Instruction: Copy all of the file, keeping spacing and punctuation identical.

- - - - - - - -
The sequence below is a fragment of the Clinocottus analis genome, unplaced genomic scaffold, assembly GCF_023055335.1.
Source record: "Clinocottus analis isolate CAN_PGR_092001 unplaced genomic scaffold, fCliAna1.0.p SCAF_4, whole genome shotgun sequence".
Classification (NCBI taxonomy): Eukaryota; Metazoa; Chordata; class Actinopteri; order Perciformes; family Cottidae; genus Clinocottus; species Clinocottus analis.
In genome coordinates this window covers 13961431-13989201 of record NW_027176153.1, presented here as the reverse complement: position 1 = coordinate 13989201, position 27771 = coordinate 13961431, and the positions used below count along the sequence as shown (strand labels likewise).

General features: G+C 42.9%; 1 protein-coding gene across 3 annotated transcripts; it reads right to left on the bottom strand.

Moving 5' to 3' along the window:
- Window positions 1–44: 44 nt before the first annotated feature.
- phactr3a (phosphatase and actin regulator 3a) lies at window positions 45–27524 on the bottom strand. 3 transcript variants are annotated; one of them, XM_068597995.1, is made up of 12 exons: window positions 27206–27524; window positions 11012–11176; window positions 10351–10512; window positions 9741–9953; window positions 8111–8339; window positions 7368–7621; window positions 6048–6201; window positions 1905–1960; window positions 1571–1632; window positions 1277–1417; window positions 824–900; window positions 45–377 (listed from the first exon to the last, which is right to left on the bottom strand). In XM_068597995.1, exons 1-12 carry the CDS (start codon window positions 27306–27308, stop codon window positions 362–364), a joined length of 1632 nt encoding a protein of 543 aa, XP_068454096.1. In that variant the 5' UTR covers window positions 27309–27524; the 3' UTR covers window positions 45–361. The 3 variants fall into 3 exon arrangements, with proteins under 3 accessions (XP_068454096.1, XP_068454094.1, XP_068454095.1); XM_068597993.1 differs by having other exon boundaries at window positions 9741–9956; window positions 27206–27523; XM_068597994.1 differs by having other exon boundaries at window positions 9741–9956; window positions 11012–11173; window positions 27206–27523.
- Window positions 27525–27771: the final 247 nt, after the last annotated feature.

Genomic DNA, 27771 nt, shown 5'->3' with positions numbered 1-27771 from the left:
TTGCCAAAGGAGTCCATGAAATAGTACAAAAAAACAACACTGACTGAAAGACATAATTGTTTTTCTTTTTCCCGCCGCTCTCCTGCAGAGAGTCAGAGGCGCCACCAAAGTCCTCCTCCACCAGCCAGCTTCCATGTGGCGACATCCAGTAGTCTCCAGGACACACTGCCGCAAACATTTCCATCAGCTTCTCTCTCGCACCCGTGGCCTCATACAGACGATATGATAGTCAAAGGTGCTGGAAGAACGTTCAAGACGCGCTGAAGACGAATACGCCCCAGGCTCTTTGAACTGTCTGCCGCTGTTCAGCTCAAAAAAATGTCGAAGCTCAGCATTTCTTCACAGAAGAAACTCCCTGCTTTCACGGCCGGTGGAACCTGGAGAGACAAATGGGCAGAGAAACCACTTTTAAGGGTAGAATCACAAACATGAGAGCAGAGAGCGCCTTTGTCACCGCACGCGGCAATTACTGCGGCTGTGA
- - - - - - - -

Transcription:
The sequence below is a fragment of the Clinocottus analis genome, unplaced genomic scaffold, assembly GCF_023055335.1.
Source record: "Clinocottus analis isolate CAN_PGR_092001 unplaced genomic scaffold, fCliAna1.0.p SCAF_4, whole genome shotgun sequence".
Classification (NCBI taxonomy): Eukaryota; Metazoa; Chordata; class Actinopteri; order Perciformes; family Cottidae; genus Clinocottus; species Clinocottus analis.
In genome coordinates this window covers 13961431-13989201 of record NW_027176153.1, presented here as the reverse complement: position 1 = coordinate 13989201, position 27771 = coordinate 13961431, and the positions used below count along the sequence as shown (strand labels likewise).

General features: G+C 42.9%; 1 protein-coding gene across 3 annotated transcripts; it reads right to left on the bottom strand.

Moving 5' to 3' along the window:
- Window positions 1–44: 44 nt before the first annotated feature.
- phactr3a (phosphatase and actin regulator 3a) lies at window positions 45–27524 on the bottom strand. 3 transcript variants are annotated; one of them, XM_068597995.1, is made up of 12 exons: window positions 27206–27524; window positions 11012–11176; window positions 10351–10512; window positions 9741–9953; window positions 8111–8339; window positions 7368–7621; window positions 6048–6201; window positions 1905–1960; window positions 1571–1632; window positions 1277–1417; window positions 824–900; window positions 45–377 (listed from the first exon to the last, which is right to left on the bottom strand). In XM_068597995.1, exons 1-12 carry the CDS (start codon window positions 27306–27308, stop codon window positions 362–364), a joined length of 1632 nt encoding a protein of 543 aa, XP_068454096.1. In that variant the 5' UTR covers window positions 27309–27524; the 3' UTR covers window positions 45–361. The 3 variants fall into 3 exon arrangements, with proteins under 3 accessions (XP_068454096.1, XP_068454094.1, XP_068454095.1); XM_068597993.1 differs by having other exon boundaries at window positions 9741–9956; window positions 27206–27523; XM_068597994.1 differs by having other exon boundaries at window positions 9741–9956; window positions 11012–11173; window positions 27206–27523.
- Window positions 27525–27771: the final 247 nt, after the last annotated feature.

Genomic DNA, 27771 nt, shown 5'->3' with positions numbered 1-27771 from the left:
TTGCCAAAGGAGTCCATGAAATAGTACAAAAAAACAACACTGACTGAAAGACATAATTGTTTTTCTTTTTCCCGCCGCTCTCCTGCAGAGAGTCAGAGGCGCCACCAAAGTCCTCCTCCACCAGCCAGCTTCCATGTGGCGACATCCAGTAGTCTCCAGGACACACTGCCGCAAACATTTCCATCAGCTTCTCTCTCGCACCCGTGGCCTCATACAGACGATATGATAGTCAAAGGTGCTGGAAGAACGTTCAAGACGCGCTGAAGACGAATACGCCCCAGGCTCTTTGAACTGTCTGCCGCTGTTCAGCTCAAAAAAATGTCGAAGCTCAGCATTTCTTCACAGAAGAAACTCCCTGCTTTCACGGCCGGTGGAACCTGGAGAGACAAATGGGCAGAGAAACCACTTTTAAGGGTAGAATCACAAACATGAGAGCAGAGAGCGCCTTTGTCACCGCACGCGGCAATTACTGCGGCTGTGA